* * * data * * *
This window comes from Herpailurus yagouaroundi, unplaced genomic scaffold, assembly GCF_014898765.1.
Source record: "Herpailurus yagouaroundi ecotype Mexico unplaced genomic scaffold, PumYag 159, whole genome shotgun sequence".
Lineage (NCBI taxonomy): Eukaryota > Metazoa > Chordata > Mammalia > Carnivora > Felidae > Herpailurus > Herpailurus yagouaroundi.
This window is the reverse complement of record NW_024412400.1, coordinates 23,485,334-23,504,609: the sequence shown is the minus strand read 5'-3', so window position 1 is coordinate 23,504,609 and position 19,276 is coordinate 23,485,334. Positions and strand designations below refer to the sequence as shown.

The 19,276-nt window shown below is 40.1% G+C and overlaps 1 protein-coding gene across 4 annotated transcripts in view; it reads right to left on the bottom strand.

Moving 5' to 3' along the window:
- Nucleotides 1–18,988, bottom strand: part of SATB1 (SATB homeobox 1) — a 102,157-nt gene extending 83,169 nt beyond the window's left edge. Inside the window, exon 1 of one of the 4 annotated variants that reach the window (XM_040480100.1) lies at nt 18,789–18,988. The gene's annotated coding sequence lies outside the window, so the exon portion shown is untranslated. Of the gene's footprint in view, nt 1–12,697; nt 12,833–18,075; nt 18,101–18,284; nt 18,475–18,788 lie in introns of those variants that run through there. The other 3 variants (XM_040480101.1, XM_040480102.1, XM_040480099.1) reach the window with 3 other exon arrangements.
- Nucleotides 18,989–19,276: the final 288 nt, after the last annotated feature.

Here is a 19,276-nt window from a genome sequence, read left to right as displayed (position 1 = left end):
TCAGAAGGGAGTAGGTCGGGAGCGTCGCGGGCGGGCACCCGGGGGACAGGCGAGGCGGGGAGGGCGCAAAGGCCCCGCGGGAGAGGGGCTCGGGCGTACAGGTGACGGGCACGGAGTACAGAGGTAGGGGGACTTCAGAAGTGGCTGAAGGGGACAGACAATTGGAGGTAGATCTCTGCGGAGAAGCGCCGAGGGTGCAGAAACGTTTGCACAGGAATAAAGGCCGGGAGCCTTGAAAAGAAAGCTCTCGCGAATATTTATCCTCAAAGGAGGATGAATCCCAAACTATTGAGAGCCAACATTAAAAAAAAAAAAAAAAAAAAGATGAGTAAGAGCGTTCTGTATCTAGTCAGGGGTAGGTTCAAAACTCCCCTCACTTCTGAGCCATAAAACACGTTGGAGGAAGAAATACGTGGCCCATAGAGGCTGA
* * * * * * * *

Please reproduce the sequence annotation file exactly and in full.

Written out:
This window comes from Herpailurus yagouaroundi, unplaced genomic scaffold, assembly GCF_014898765.1.
Source record: "Herpailurus yagouaroundi ecotype Mexico unplaced genomic scaffold, PumYag 159, whole genome shotgun sequence".
Lineage (NCBI taxonomy): Eukaryota > Metazoa > Chordata > Mammalia > Carnivora > Felidae > Herpailurus > Herpailurus yagouaroundi.
This window is the reverse complement of record NW_024412400.1, coordinates 23,485,334-23,504,609: the sequence shown is the minus strand read 5'-3', so window position 1 is coordinate 23,504,609 and position 19,276 is coordinate 23,485,334. Positions and strand designations below refer to the sequence as shown.

The 19,276-nt window shown below is 40.1% G+C and overlaps 1 protein-coding gene across 4 annotated transcripts in view; it reads right to left on the bottom strand.

Moving 5' to 3' along the window:
- Nucleotides 1–18,988, bottom strand: part of SATB1 (SATB homeobox 1) — a 102,157-nt gene extending 83,169 nt beyond the window's left edge. Inside the window, exon 1 of one of the 4 annotated variants that reach the window (XM_040480100.1) lies at nt 18,789–18,988. The gene's annotated coding sequence lies outside the window, so the exon portion shown is untranslated. Of the gene's footprint in view, nt 1–12,697; nt 12,833–18,075; nt 18,101–18,284; nt 18,475–18,788 lie in introns of those variants that run through there. The other 3 variants (XM_040480101.1, XM_040480102.1, XM_040480099.1) reach the window with 3 other exon arrangements.
- Nucleotides 18,989–19,276: the final 288 nt, after the last annotated feature.

Here is a 19,276-nt window from a genome sequence, read left to right as displayed (position 1 = left end):
TCAGAAGGGAGTAGGTCGGGAGCGTCGCGGGCGGGCACCCGGGGGACAGGCGAGGCGGGGAGGGCGCAAAGGCCCCGCGGGAGAGGGGCTCGGGCGTACAGGTGACGGGCACGGAGTACAGAGGTAGGGGGACTTCAGAAGTGGCTGAAGGGGACAGACAATTGGAGGTAGATCTCTGCGGAGAAGCGCCGAGGGTGCAGAAACGTTTGCACAGGAATAAAGGCCGGGAGCCTTGAAAAGAAAGCTCTCGCGAATATTTATCCTCAAAGGAGGATGAATCCCAAACTATTGAGAGCCAACATTAAAAAAAAAAAAAAAAAAAAGATGAGTAAGAGCGTTCTGTATCTAGTCAGGGGTAGGTTCAAAACTCCCCTCACTTCTGAGCCATAAAACACGTTGGAGGAAGAAATACGTGGCCCATAGAGGCTGA